National Journal reports:
Republicans have long blamed President Obama's signature health care initiative for increasing insurance costs, dubbing it the "Unaffordable Care Act."
Turns out, they might be right.
For the vast majority of Americans, premium prices will be higher in the individual exchange than what they're currently paying for employer-sponsored benefits, according to a National Journal analysis of new coverage and cost data. Adding even more out-of-pocket expenses to consumers' monthly insurance bills is a swell in deductibles under the Affordable Care Act.
Health law proponents have excused the rate hikes by saying the prices in the exchange won't apply to the millions receiving coverage from their employers. But that's only if employers continue to offer that coverage--something that's looking increasingly uncertain. Already, UPS, for example, cited Obamacare as its reason for nixing spousal coverage. And while a Kaiser Family Foundation report found that 49 percent of the U.S. population now receives employer-sponsored coverage, more companies are debating whether they will continue to be in the business of providing such benefits at all.The Kaiser Family Foundation reports:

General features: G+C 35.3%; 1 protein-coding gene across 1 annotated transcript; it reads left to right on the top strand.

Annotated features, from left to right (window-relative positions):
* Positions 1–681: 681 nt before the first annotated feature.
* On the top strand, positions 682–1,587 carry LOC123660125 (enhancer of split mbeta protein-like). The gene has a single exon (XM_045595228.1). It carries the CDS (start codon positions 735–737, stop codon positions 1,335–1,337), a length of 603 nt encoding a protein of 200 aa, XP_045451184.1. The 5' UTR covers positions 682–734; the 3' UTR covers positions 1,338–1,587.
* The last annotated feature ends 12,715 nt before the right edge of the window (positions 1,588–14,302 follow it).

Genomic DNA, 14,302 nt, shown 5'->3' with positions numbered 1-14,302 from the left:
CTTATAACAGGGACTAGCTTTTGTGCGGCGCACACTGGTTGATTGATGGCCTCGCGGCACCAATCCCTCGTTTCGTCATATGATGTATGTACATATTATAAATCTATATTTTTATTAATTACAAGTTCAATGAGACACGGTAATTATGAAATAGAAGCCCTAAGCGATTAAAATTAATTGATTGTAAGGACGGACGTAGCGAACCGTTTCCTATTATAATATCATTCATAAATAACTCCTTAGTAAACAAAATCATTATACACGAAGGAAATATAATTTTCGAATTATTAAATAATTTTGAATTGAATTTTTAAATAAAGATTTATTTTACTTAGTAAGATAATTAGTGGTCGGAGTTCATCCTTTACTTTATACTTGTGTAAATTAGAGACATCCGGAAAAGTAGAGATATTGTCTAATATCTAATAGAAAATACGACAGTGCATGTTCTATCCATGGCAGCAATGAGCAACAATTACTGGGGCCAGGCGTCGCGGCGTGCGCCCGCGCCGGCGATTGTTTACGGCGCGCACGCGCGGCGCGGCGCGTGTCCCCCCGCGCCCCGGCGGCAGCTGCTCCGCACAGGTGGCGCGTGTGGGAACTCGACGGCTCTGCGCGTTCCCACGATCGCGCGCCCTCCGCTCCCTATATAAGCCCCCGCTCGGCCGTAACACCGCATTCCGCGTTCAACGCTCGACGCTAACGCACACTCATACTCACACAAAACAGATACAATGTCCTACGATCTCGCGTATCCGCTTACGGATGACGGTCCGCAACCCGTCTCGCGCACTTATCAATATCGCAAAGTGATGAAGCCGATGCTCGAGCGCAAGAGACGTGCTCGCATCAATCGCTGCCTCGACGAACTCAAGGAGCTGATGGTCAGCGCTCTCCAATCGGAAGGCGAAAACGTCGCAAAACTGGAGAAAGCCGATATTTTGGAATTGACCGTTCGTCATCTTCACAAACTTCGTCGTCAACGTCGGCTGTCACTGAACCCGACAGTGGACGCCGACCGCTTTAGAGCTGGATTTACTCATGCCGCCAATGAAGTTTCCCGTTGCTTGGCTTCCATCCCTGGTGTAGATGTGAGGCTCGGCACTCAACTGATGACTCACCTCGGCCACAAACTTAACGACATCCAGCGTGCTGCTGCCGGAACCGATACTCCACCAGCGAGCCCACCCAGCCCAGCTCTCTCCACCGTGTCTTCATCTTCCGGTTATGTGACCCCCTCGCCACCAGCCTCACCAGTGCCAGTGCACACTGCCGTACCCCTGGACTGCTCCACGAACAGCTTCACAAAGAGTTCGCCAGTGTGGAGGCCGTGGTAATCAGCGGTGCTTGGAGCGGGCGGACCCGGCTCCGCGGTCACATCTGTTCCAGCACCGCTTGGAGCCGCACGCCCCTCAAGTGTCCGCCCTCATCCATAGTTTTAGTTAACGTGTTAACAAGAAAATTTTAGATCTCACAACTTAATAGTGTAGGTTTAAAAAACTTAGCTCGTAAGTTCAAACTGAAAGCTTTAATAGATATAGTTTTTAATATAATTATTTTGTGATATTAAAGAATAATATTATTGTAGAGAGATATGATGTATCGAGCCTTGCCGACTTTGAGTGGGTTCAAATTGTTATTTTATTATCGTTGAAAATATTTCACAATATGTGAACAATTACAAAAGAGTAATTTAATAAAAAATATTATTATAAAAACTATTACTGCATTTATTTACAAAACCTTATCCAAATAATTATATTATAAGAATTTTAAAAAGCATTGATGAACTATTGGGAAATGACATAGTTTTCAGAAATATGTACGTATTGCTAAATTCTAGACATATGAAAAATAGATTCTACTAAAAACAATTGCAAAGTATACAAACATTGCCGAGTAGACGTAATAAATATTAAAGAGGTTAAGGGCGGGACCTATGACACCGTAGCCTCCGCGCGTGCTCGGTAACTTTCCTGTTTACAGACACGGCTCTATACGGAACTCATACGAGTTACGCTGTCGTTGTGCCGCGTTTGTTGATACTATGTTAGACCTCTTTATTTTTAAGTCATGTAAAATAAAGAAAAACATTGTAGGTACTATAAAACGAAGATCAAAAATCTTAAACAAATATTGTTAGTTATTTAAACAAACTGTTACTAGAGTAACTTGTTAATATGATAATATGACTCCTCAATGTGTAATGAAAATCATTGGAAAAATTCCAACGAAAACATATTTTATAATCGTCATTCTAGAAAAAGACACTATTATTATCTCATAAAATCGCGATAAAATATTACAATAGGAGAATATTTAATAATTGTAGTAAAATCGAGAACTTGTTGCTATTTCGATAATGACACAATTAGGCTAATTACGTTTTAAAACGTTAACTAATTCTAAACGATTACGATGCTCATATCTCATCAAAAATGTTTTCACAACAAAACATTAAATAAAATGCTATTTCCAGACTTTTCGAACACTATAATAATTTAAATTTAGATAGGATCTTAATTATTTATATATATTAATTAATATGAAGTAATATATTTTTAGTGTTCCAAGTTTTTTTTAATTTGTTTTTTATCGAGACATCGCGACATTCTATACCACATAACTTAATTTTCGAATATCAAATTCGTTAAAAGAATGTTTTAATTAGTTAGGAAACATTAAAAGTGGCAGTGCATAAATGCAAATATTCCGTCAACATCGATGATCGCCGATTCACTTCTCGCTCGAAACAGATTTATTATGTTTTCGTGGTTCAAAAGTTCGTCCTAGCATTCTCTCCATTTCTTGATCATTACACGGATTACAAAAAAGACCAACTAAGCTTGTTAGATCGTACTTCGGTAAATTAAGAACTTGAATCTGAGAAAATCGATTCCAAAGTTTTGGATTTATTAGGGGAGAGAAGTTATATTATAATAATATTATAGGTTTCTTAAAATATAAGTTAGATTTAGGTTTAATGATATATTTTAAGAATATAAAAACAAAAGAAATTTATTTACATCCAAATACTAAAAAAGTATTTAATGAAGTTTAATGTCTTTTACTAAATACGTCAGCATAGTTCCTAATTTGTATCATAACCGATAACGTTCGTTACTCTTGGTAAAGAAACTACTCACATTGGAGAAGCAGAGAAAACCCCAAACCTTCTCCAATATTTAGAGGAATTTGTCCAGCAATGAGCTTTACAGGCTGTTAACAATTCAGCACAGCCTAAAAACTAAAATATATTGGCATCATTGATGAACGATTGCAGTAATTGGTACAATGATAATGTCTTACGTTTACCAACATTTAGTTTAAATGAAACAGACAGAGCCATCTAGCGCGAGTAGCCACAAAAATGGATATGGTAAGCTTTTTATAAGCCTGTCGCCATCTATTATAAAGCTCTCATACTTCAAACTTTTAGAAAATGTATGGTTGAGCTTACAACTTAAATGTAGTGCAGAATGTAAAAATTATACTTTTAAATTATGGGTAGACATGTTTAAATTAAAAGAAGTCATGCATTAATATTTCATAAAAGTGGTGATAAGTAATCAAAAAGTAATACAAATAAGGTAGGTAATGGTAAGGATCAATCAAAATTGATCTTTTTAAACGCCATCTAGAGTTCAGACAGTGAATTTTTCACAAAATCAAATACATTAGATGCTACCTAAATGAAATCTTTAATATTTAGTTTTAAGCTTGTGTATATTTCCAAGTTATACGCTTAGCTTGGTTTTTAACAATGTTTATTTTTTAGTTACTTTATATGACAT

Roughly half the public (51 percent) continues to say they don’t have enough information about the ACA to understand how it will impact them and their family, a share that has been fairly steady since 2010. The share who feel they don’t have enough information is particularly high among Hispanics (64 percent), the uninsured (62 percent), young adults (62 percent of those ages 18-25), and those with lower incomes (60 percent of those with family incomes less than $40,000 a year).
Further, a large share remains confused about the law’s status, with 44 percent either thinking the law has been repealed (8 percent), overturned by the Supreme Court (5 percent), or unsure whether it remains the law or not (31 percent).
Public opinion on the ACA as a whole continues to tilt negative this month, with 37 percent saying they have a favorable view of the law and 42 percent expressing an unfavorable view, shares that have held relatively steady since February of this year.
Still, a majority of Americans (57 percent) say they disapprove of the idea of cutting off funding as a way to stop the law from being implemented, a finding that has been consistent in Kaiser Health Tracking Polls since January 2011. Republicans and those with an unfavorable view of the law overall are more likely to approve of attempts to defund the ACA, but even among these groups, about a third (34 percent and 33 percent, respectively) say they disapprove.